Crawford’s essay on truth featured on cover of UConn Magazine

“Can Truth Triumph: Journalism Professor Amanda Crawford on Sandy Hook, Alex Jones, and Our Culture of Disinformation" is featured on the cover of Spring '23 UConn Magazine.

The latest issue of UConn Magazine leads with a personal essay by Assistant Professor Amanda Crawford, who has spent the last few years digging into a many-chambered labyrinth  of modern society: the 2012 Sandy Hook tragedy, gun violence and attitudes about gun control, online misinformation and conspiracy theories.

In the UConn Magazine piece,  “Can Truth Triumph: Journalism Professor Amanda Crawford on Sandy Hook, Alex Jones, and Our Culture of Disinformation,” Crawford describes how she got interested in mass shootings and conspiracy theories. Over the past few years, she has published pieces on the Sandy Hook aftermath and conspiracies and those who supported them in many outlets, including the Boston Globe, CNN, the Chronicle of Higher Education, and The Conversation. She is writing a book about Sandy Hook and its aftermath.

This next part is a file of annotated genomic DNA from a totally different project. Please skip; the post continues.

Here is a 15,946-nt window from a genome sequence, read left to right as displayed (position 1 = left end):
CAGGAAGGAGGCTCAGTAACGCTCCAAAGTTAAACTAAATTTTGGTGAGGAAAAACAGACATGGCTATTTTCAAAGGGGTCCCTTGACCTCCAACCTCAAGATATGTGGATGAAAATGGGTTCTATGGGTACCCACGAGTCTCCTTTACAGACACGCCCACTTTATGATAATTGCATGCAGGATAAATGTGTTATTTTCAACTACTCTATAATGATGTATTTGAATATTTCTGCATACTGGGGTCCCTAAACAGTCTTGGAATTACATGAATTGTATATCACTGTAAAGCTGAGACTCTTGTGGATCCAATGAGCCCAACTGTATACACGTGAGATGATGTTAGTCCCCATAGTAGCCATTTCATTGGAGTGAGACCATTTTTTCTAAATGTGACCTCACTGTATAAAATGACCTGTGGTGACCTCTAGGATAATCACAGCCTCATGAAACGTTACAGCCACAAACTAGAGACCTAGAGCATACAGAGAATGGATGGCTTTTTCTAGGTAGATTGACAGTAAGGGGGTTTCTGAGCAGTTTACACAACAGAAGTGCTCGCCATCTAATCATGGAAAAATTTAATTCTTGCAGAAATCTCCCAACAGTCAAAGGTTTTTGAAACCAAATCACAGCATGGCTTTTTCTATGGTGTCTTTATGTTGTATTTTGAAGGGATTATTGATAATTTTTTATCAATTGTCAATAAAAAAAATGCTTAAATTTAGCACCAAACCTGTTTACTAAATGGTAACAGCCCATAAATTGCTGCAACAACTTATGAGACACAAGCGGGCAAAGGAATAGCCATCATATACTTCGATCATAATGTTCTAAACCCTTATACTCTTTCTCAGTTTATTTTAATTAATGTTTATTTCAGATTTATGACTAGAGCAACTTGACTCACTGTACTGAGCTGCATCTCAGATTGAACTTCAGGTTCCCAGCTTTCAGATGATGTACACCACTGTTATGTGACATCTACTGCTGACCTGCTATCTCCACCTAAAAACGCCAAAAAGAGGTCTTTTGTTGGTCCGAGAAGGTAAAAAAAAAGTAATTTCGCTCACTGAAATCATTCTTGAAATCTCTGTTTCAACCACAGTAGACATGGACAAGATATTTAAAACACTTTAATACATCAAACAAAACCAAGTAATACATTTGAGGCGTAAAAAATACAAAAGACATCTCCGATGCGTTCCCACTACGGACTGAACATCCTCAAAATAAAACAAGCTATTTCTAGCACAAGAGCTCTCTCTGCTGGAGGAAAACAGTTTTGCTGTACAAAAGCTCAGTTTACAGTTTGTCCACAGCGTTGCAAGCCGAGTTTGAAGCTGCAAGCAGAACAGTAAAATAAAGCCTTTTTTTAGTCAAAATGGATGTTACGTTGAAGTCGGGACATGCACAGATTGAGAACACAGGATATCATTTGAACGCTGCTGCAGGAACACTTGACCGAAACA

After UConn Magazine invited Crawford to contribute, she decided to write a more personal reflection. “I told them I had an essay I had been working on that described why I started focusing on conspiracy theories and mass shootings in my research,” she says. “I started writing it because I was really trying to explain and understand my own feelings around the marketplace of ideas.”

The piece begins with a dream she had while suffering influenza during a boating trip off the coast of Mexico. In the dream, the wind seemed to signify how wanton lies had taken over the public dialogue. “All the winds of misinformation,” she writes. “A tempest of fake news and propaganda. Winds of hate. Winds of willful and wanton ignorance.”

That dream was one way her mind was working out her thoughts on the problem. Crawford says, “I remain very torn over the solution to online misinformation. I’m not, as some have misread, advocating for censorship here but rather trying to parse out my own feelings about free speech in the digital era.”

One thread of Crawford’s research has been following how Sandy Hook father Lenny Pozner was trying to advocate for his son’s memory while receiving multiple threats to his safety. Crawford says that the conflict between free speech and the harm done by lies spread on the internet lie “really at the heart of the existential issues the U.S. faces.”

She asks, “Can we protect both truth and free expression?”

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